Dental Benefit Pricing Basics
Dental benefit pricing is based upon a few key inputs including plan design, dentist network, healthcare expense trends, group characteristics, funding mechanisms, and administrative expenses. By understanding the factors affecting price, you can more effectively compare proposals.
Benefit elements such as coinsurance levels, copayment amounts, maximums, deductibles, waiting periods, limitations, and exclusions are all levers used to control price. Generally, the more the plan covers, the higher the premium rate.
The type of a dentist network - traditional fee-for-service, PPO or HMO - can cause premiums to vary due to the contracted dentist fee agreements and how they impact claims costs. How are network dentists reimbursed? What coverage is offered when patients attend non-network dentists?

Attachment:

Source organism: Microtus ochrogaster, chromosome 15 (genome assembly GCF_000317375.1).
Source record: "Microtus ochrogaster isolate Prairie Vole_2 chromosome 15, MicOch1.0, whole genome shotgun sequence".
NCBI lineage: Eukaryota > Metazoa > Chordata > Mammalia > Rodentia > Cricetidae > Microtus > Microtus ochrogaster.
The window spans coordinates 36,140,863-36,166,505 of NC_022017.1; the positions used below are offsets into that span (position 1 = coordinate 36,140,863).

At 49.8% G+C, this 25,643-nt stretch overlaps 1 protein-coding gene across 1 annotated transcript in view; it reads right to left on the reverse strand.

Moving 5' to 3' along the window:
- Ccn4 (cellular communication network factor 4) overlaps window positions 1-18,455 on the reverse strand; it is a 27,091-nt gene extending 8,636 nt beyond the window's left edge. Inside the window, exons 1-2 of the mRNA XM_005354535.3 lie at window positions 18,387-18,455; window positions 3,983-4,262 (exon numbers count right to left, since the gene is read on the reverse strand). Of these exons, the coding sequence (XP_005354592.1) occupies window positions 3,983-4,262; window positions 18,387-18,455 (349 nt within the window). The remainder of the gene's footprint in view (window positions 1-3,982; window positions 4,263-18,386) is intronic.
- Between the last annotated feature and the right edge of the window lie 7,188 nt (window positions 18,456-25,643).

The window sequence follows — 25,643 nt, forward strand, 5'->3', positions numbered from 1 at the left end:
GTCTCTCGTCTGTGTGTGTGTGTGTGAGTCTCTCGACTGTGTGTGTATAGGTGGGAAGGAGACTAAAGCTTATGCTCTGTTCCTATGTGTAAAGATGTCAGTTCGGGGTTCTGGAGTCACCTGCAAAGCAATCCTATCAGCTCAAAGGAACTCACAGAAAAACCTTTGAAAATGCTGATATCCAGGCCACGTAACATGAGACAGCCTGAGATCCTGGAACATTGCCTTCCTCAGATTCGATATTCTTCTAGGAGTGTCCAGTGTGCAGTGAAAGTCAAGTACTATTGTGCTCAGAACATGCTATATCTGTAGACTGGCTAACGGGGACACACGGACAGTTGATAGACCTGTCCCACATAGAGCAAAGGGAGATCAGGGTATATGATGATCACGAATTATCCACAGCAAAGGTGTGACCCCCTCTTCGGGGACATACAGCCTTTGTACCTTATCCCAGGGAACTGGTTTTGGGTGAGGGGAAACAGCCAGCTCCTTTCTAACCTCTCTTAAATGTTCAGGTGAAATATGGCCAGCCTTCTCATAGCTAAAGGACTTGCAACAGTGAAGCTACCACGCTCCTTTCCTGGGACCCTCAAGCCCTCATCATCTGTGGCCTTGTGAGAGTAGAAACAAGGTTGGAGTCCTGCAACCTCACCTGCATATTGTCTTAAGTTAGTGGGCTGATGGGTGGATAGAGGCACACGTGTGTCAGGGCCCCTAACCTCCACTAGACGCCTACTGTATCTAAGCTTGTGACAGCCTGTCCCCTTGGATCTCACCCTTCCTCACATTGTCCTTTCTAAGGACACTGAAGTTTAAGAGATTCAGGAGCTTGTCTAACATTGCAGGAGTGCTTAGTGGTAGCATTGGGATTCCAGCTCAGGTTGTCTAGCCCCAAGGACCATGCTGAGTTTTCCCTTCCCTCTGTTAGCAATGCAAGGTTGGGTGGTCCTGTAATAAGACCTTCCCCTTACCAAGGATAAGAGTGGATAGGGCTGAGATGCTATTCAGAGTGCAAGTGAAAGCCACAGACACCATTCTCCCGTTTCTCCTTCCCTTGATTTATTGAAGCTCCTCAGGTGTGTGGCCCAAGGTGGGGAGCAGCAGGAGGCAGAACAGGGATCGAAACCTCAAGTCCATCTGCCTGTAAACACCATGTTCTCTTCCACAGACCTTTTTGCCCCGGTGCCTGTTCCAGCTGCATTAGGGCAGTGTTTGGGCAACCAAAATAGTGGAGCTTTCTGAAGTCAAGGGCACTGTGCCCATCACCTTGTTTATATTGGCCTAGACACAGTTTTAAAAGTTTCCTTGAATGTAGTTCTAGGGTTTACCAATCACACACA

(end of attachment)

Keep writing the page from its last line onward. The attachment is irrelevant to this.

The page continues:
Dental Expense Trends
Most carriers look at annual dental fee trends to determine to what extent professional fees are increasing. Trend percentages between carriers will vary due to the type of network used and established fee monitoring and control.
An insurance carrier’s underwriter reviews many aspects of the prospective client in developing premium rates. This includes industry type, company locations, previous claims history and number of employees.
The ratio of employer to employee contribution affects the premium. An employee’s share of contributions to the premium cost can affect enrollment and may also affect the utilization patterns. Carriers quoting a dual choice option (between a PPO and DHMO, for example) must also estimate the number of employees that will sign up for each option. These assumptions may vary among carriers possibly causing changes in premium.
The cost of a plan is determined not only by claims costs but also by administrative expenses. The level of services offered may impact the overall premium rates. Some carriers reduce their administrative rates by not offering a wide array of cost and quality controls or professional oversight.